Timothy Massad, chairman of the US Commodity Futures Trading Commission, a lesser-known agency whose responsibilities often overlap with the Securities and Exchange Commission, yesterday gave a very long testimonial update to the Senate Committee on Agriculture, Nutrition & Forestry which covered everything from “interaffiliate transactions” to virtual currency to local utility companies and their rights in energy swap markets.
In regard to cryptocurrencies, the Chairman noted that since such currencies are traded as commodities and in the same fashion as other futures, the 1936 Commodity Exchange Act grants the agency regulatory authority over them the same as it does any other commodity which is traded.
Virtual currencies may raise issues for a number of governmental agencies. The CFTC’s jurisdiction with respect to virtual currencies will depend on the facts and circumstances pertaining to any particular activity in question. While the CFTC does not have policies and procedures specific to virtual currencies like bitcoin, the agency’s authority extends to futures and swaps contracts in any commodity.
What does this Mean for Bitcoin?
As mentioned before, the CFTC is not the primary regulatory agency when it comes to financial products, and often its duties overlap with the SEC. Thus it is only claiming authority when it comes to particular types of Bitcoin transactions. The primary agency that most US Bitcoin users will need to worry about still appears to be the Internal Revenue Service.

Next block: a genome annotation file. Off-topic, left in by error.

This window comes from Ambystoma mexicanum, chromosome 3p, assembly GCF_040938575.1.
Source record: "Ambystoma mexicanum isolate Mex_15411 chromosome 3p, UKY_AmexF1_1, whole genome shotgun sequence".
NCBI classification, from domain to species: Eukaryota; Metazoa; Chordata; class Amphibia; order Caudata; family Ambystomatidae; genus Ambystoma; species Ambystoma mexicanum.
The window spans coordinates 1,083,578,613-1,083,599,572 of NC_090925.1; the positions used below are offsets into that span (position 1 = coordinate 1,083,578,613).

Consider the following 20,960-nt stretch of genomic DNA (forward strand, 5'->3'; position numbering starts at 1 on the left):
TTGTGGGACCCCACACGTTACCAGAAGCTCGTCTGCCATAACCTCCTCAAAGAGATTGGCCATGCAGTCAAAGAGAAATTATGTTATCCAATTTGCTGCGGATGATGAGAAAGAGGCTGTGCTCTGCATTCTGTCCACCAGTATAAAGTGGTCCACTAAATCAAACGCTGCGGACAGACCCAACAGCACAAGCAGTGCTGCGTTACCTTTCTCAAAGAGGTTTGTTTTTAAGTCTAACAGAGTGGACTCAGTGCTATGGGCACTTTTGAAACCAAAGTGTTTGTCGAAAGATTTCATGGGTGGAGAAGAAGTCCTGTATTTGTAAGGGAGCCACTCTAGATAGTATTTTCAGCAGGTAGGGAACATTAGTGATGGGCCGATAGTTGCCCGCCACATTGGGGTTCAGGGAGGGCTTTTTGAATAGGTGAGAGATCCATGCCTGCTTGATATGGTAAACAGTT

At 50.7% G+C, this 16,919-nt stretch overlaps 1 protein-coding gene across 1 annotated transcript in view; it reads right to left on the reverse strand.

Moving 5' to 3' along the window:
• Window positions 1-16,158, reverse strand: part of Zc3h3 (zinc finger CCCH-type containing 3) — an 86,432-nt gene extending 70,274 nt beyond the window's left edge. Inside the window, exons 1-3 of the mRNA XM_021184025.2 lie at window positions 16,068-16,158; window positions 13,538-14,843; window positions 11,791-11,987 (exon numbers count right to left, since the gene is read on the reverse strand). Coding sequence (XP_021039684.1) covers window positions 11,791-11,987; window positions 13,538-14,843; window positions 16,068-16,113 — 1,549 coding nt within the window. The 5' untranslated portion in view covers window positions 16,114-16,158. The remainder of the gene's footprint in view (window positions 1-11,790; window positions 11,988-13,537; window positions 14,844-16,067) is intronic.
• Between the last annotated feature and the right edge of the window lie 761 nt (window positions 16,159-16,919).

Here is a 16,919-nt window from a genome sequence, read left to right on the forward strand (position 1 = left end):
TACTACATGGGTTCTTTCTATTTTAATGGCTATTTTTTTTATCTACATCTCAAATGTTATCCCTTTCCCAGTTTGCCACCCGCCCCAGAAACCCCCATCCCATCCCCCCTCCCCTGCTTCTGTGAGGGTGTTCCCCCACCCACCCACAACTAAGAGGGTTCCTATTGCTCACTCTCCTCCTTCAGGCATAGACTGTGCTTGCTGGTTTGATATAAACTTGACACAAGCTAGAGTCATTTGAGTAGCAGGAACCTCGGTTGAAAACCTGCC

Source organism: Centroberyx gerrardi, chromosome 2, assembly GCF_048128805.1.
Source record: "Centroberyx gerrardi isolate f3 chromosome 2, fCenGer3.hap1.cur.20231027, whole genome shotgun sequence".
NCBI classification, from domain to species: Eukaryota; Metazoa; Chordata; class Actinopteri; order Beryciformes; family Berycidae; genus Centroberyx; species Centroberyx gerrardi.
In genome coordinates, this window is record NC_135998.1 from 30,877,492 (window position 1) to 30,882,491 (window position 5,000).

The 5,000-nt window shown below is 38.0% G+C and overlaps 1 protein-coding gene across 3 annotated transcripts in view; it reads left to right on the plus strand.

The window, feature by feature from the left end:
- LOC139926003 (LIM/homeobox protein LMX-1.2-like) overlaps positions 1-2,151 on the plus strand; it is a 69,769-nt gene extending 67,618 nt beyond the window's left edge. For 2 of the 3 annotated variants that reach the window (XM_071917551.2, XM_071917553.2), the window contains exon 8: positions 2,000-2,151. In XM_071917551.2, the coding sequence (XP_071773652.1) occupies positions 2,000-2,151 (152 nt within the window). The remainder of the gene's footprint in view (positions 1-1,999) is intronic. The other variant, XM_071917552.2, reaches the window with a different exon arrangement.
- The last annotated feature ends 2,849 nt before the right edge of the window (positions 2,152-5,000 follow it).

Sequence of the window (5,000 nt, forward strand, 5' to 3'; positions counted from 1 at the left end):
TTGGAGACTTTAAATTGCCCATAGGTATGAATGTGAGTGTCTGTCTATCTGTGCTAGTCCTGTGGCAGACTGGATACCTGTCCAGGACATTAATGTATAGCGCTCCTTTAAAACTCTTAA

Who will Feel this?
Derivative contracts based on a virtual currency represent one area within our responsibility. Recently, for example, a SEF registered with us made such a contract available.
SEF stands for Swap Execution Facility, and here the Chairman is referring to TeraExchange, which is the first regulated Bitcoin swaps exchange in the country. The CFTC as well as the SEC oversee parts of Tera’s operation, and it is answerable to either in the event of malfeasance.
The Government Joins the 21st Century
Innovation is a vital part of our markets, and it is something that our regulatory framework is designed to encourage. At the same time, our regulatory framework is intended to prevent manipulation and fraud, and to make sure our markets operate with transparency and integrity.
The primary goal of any regulatory agency is ensuring that the general public is not harmed by the actions of those it is charged to oversee. While in the recent past we have seen the criminal justice system used against members of the crypto economy, regulatory agencies acknowledging and apparently intending to develop policy surrounding “virtual currencies” may or may not indicate a positive future.
After all, in Russia they’re looking to impose 1 million Ruble fines for using Bitcoin.
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